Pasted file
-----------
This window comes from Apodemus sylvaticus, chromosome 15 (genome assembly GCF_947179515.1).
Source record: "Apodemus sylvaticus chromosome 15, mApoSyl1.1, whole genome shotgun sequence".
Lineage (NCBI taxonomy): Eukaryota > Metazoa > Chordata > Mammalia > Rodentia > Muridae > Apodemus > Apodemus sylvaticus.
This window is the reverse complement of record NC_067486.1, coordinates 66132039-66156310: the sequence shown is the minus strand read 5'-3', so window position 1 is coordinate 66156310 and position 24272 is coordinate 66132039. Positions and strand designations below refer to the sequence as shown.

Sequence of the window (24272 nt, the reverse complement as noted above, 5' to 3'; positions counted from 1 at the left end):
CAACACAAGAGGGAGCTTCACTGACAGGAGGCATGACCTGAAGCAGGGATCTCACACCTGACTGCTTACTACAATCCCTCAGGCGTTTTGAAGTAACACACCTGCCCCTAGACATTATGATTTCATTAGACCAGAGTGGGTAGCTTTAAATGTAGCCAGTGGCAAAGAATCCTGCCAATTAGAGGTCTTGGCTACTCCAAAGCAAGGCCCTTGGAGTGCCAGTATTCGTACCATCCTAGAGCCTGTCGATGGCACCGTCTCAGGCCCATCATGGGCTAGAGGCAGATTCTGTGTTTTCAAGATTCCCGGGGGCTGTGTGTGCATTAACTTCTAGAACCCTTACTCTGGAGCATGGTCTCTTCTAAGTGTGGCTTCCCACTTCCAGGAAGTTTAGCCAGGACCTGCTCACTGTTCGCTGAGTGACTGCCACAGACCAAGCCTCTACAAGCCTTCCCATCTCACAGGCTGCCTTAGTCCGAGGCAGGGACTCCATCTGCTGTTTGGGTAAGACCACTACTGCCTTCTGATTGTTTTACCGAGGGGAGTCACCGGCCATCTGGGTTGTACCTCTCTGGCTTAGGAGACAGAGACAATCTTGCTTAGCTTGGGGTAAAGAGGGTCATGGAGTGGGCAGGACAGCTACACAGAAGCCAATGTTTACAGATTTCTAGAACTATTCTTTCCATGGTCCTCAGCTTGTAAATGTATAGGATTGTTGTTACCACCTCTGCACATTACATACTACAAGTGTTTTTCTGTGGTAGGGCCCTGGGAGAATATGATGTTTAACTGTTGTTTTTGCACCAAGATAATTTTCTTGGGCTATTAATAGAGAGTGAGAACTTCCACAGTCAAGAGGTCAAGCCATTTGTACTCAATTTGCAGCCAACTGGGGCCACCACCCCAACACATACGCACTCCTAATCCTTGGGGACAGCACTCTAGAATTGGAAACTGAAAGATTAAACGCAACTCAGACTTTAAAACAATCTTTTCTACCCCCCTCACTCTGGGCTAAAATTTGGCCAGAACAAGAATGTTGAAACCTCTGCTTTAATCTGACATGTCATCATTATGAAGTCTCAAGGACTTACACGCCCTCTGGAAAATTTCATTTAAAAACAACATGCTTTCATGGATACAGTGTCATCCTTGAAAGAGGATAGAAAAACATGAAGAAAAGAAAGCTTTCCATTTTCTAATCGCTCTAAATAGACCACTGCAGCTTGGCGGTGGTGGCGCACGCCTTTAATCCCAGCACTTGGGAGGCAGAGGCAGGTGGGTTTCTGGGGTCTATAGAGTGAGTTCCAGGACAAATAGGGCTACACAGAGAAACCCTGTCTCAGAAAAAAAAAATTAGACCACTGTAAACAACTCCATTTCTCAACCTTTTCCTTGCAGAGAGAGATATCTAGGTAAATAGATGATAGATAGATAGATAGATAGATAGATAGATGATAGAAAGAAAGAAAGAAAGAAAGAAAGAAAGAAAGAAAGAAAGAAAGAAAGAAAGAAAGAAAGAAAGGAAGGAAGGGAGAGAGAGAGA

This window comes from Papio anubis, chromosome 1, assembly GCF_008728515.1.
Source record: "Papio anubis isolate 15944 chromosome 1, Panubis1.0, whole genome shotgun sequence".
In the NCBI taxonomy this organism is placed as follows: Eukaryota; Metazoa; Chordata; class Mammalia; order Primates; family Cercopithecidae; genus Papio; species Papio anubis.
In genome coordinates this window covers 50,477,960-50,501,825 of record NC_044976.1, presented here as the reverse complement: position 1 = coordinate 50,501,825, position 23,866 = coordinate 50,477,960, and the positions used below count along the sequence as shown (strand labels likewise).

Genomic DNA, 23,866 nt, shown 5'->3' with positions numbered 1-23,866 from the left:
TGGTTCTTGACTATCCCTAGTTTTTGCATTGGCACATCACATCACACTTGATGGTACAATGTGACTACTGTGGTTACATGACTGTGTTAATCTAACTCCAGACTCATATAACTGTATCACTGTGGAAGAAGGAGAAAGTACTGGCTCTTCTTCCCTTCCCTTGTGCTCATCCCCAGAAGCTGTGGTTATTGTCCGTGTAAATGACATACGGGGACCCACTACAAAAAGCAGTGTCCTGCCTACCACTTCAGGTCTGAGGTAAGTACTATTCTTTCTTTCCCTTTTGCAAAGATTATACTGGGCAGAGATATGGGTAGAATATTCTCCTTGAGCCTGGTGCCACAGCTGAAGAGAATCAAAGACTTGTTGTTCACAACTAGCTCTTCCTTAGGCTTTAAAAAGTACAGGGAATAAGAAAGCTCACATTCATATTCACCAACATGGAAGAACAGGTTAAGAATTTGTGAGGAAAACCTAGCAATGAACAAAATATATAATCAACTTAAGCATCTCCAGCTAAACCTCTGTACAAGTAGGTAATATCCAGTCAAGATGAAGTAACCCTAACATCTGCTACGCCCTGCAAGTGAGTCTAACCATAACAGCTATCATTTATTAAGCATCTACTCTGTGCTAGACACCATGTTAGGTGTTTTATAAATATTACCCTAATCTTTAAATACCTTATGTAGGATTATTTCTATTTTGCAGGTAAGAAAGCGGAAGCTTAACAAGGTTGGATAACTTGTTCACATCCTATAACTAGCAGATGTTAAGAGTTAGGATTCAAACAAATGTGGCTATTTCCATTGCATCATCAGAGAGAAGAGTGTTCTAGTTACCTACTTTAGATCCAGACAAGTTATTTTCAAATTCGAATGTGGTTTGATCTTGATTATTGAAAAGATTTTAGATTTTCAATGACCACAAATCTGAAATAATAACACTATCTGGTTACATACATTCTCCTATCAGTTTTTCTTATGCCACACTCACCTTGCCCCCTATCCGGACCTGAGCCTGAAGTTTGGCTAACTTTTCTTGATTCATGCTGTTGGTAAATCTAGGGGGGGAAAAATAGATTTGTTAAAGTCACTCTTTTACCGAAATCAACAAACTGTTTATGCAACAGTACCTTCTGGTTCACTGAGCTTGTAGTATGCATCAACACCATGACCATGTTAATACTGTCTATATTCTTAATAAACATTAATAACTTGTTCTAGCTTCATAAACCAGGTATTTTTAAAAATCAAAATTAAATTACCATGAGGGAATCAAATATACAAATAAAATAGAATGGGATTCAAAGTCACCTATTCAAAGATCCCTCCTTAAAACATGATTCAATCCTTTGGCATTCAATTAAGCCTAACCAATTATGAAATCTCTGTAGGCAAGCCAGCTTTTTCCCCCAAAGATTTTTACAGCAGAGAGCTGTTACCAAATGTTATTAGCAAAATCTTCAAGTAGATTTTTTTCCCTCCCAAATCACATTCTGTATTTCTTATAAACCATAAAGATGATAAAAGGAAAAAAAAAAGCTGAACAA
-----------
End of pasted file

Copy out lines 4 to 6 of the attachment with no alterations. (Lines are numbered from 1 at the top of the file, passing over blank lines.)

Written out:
This window is the reverse complement of record NC_067486.1, coordinates 66132039-66156310: the sequence shown is the minus strand read 5'-3', so window position 1 is coordinate 66156310 and position 24272 is coordinate 66132039. Positions and strand designations below refer to the sequence as shown.

Sequence of the window (24272 nt, the reverse complement as noted above, 5' to 3'; positions counted from 1 at the left end):
CAACACAAGAGGGAGCTTCACTGACAGGAGGCATGACCTGAAGCAGGGATCTCACACCTGACTGCTTACTACAATCCCTCAGGCGTTTTGAAGTAACACACCTGCCCCTAGACATTATGATTTCATTAGACCAGAGTGGGTAGCTTTAAATGTAGCCAGTGGCAAAGAATCCTGCCAATTAGAGGTCTTGGCTACTCCAAAGCAAGGCCCTTGGAGTGCCAGTATTCGTACCATCCTAGAGCCTGTCGATGGCACCGTCTCAGGCCCATCATGGGCTAGAGGCAGATTCTGTGTTTTCAAGATTCCCGGGGGCTGTGTGTGCATTAACTTCTAGAACCCTTACTCTGGAGCATGGTCTCTTCTAAGTGTGGCTTCCCACTTCCAGGAAGTTTAGCCAGGACCTGCTCACTGTTCGCTGAGTGACTGCCACAGACCAAGCCTCTACAAGCCTTCCCATCTCACAGGCTGCCTTAGTCCGAGGCAGGGACTCCATCTGCTGTTTGGGTAAGACCACTACTGCCTTCTGATTGTTTTACCGAGGGGAGTCACCGGCCATCTGGGTTGTACCTCTCTGGCTTAGGAGACAGAGACAATCTTGCTTAGCTTGGGGTAAAGAGGGTCATGGAGTGGGCAGGACAGCTACACAGAAGCCAATGTTTACAGATTTCTAGAACTATTCTTTCCATGGTCCTCAGCTTGTAAATGTATAGGATTGTTGTTACCACCTCTGCACATTACATACTACAAGTGTTTTTCTGTGGTAGGGCCCTGGGAGAATATGATGTTTAACTGTTGTTTTTGCACCAAGATAATTTTCTTGGGCTATTAATAGAGAGTGAGAACTTCCACAGTCAAGAGGTCAAGCCATTTGTACTCAATTTGCAGCCAACTGGGGCCACCACCCCAACACATACGCACTCCTAATCCTTGGGGACAGCACTCTAGAATTGGAAACTGAAAGATTAAACGCAACTCAGACTTTAAAACAATCTTTTCTACCCCCCTCACTCTGGGCTAAAATTTGGCCAGAACAAGAATGTTGAAACCTCTGCTTTAATCTGACATGTCATCATTATGAAGTCTCAAGGACTTACACGCCCTCTGGAAAATTTCATTTAAAAACAACATGCTTTCATGGATACAGTGTCATCCTTGAAAGAGGATAGAAAAACATGAAGAAAAGAAAGCTTTCCATTTTCTAATCGCTCTAAATAGACCACTGCAGCTTGGCGGTGGTGGCGCACGCCTTTAATCCCAGCACTTGGGAGGCAGAGGCAGGTGGGTTTCTGGGGTCTATAGAGTGAGTTCCAGGACAAATAGGGCTACACAGAGAAACCCTGTCTCAGAAAAAAAAAATTAGACCACTGTAAACAACTCCATTTCTCAACCTTTTCCTTGCAGAGAGAGATATCTAGGTAAATAGATGATAGATAGATAGATAGATAGATAGATAGATGATAGAAAGAAAGAAAGAAAGAAAGAAAGAAAGAAAGAAAGAAAGAAAGAAAGAAAGAAAGAAAGAAAGGAAGGAAGGGAGAGAGAGAGA